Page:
Gov. Jan Brewer urged East Valley business and government leaders to support the Proposition 100 sales tax increase that will appear on the May 18 ballot, saying it is the only way to avoid more painful cuts to education, health care and other state services.
Speaking at a gathering Tuesday sponsored by the East Valley Partnership and the East Valley Chambers of Commerce Alliance at Mesa Community College, Brewer said the 1-cent, three-year sales tax increase is necessary to maintain "core" functions of state government until other revenue revives.
"Sometimes doing the right thing means doing the hard thing," she said.
If approved by the voters, the 1-cent increase would bring the state sales tax to 6.6 cents on every dollar of taxable items sold. The hike would take effect June 1.
The Arizona Legislature has approved a budget for the next fiscal year that makes $1.1 billion in cuts, but the state still faces a deficit of $1.5 billion, much of which would be filled if the sales tax increase is approved.
If the measure fails, further cuts will be needed to education, health care and public safety, which collectively account for 85 percent of state spending, Brewer said.
"We need to give the people the facts, and I believe the voters will do the right thing ... so that we don't have to do more damage (to state programs)," Brewer said.
Responding to conservative complaints that a tax increase would further discourage business during a recession, she said noted conservative Ronald Reagan pushed tax hikes when he became governor of California in 1967, when that state faced similar budget problems.
To skeptics who believe the "temporary" tax could become permanent, she said the proposition is worded so that it would automatically expire on May 31, 2013. However, she said it could be extended if the Legislature at that time decided to continue it.
Several members of the audience interviewed by the Tribune after her speech expressed support for the tax increase with varied degrees of enthusiasm.
Roc Arnett, president of the East Valley Partnership, expressed the strongest support, saying it's necessary to avoid further cuts to the state universities.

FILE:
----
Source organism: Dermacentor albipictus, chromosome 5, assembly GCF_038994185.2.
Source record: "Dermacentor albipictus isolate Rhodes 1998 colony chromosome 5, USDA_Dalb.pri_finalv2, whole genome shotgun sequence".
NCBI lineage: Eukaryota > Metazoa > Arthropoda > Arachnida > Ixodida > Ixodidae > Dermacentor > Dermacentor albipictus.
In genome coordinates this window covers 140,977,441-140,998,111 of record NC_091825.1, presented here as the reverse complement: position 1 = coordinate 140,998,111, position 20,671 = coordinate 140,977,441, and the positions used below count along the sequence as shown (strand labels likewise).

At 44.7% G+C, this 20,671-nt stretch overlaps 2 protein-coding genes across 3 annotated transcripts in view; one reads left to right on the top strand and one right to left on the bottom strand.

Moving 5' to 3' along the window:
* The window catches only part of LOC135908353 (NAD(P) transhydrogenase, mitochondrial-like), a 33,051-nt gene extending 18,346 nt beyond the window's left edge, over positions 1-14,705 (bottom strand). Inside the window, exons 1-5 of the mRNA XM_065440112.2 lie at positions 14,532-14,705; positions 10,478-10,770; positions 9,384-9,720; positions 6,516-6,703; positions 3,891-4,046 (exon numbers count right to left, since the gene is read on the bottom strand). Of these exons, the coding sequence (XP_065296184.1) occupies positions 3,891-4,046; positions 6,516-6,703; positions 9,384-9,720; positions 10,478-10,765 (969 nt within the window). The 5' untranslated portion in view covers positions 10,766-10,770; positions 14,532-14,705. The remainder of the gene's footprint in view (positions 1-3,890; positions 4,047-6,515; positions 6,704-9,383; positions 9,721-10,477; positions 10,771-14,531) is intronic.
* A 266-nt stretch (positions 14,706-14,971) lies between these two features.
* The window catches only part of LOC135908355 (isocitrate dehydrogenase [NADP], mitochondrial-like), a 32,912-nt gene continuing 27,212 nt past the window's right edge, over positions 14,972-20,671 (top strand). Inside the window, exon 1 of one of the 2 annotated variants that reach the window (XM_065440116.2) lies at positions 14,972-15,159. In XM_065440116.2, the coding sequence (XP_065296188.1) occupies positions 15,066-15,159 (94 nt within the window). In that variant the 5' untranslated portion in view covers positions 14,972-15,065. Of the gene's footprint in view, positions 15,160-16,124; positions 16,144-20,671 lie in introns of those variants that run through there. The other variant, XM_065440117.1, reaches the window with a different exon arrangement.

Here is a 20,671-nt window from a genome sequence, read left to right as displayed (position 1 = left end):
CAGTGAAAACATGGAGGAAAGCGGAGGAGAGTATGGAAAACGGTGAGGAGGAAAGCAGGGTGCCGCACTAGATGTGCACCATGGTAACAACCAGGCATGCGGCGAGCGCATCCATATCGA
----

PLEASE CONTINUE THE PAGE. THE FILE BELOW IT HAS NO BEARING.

"We are particularly keen on education," he said, adding that a strong university system is necessary for Arizona to remain competitive in the global economy.
Charlie Deaton, president of the Mesa Chamber of Commerce, said the chamber probably will urge a "yes" vote on the proposition.
"It's as much a revenue issue as a spending issue," he said. "This will help to not have to cut back any more."
He said Mesa voters have a history of supporting education, even when it involves tax increases, citing successful budget override elections in the Mesa School District.
Chandler City Councilman Jack Sellers applauded the Arizona Legislature for drawing up a contingency budget so voters can see exactly what will be cut if the tax increase fails. The lawmakers have said an additional $428 million annually would have to be cut in K-12 education, $107 million from the universities and $114 million from health care for the needy.
"Voters need to look at that and decide based on that," Sellers said. "I'm very opposed to higher taxes, but I'm not sure there is any other way out."
Gary Pierce, a member of the Arizona Corporation Commission, said he is "not a fan" of tax increases, but he added Brewer has done an "excellent" job of describing the financial bind facing the state.
He expressed doubt the Legislature would extend the tax increase in three years because that would require a two-thirds approval vote in both the Senate and House of Representatives - an unlikely prospect.
"The only way to extend it is to go back to the ballot," he said.